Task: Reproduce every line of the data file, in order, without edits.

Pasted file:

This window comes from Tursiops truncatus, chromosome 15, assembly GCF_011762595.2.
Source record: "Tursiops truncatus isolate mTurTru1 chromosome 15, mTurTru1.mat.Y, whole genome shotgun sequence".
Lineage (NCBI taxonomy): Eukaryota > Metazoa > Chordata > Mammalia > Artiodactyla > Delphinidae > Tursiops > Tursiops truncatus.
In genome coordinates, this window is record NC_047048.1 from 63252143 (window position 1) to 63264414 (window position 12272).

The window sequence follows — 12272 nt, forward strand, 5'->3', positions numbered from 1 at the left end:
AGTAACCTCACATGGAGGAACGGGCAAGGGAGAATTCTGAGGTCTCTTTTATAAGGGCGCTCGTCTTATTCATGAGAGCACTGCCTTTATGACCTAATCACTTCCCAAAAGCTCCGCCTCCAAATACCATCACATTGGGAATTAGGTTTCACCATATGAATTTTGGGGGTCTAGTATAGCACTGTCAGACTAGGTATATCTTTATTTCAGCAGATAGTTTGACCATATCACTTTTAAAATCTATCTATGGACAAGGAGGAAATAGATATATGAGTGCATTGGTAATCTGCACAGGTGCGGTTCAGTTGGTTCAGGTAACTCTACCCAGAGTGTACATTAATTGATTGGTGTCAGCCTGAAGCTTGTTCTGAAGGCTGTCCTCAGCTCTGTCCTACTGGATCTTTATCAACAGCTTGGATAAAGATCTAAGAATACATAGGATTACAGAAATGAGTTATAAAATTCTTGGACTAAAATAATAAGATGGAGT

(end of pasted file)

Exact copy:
This window comes from Tursiops truncatus, chromosome 15, assembly GCF_011762595.2.
Source record: "Tursiops truncatus isolate mTurTru1 chromosome 15, mTurTru1.mat.Y, whole genome shotgun sequence".
Lineage (NCBI taxonomy): Eukaryota > Metazoa > Chordata > Mammalia > Artiodactyla > Delphinidae > Tursiops > Tursiops truncatus.
In genome coordinates, this window is record NC_047048.1 from 63252143 (window position 1) to 63264414 (window position 12272).

The window sequence follows — 12272 nt, forward strand, 5'->3', positions numbered from 1 at the left end:
AGTAACCTCACATGGAGGAACGGGCAAGGGAGAATTCTGAGGTCTCTTTTATAAGGGCGCTCGTCTTATTCATGAGAGCACTGCCTTTATGACCTAATCACTTCCCAAAAGCTCCGCCTCCAAATACCATCACATTGGGAATTAGGTTTCACCATATGAATTTTGGGGGTCTAGTATAGCACTGTCAGACTAGGTATATCTTTATTTCAGCAGATAGTTTGACCATATCACTTTTAAAATCTATCTATGGACAAGGAGGAAATAGATATATGAGTGCATTGGTAATCTGCACAGGTGCGGTTCAGTTGGTTCAGGTAACTCTACCCAGAGTGTACATTAATTGATTGGTGTCAGCCTGAAGCTTGTTCTGAAGGCTGTCCTCAGCTCTGTCCTACTGGATCTTTATCAACAGCTTGGATAAAGATCTAAGAATACATAGGATTACAGAAATGAGTTATAAAATTCTTGGACTAAAATAATAAGATGGAGT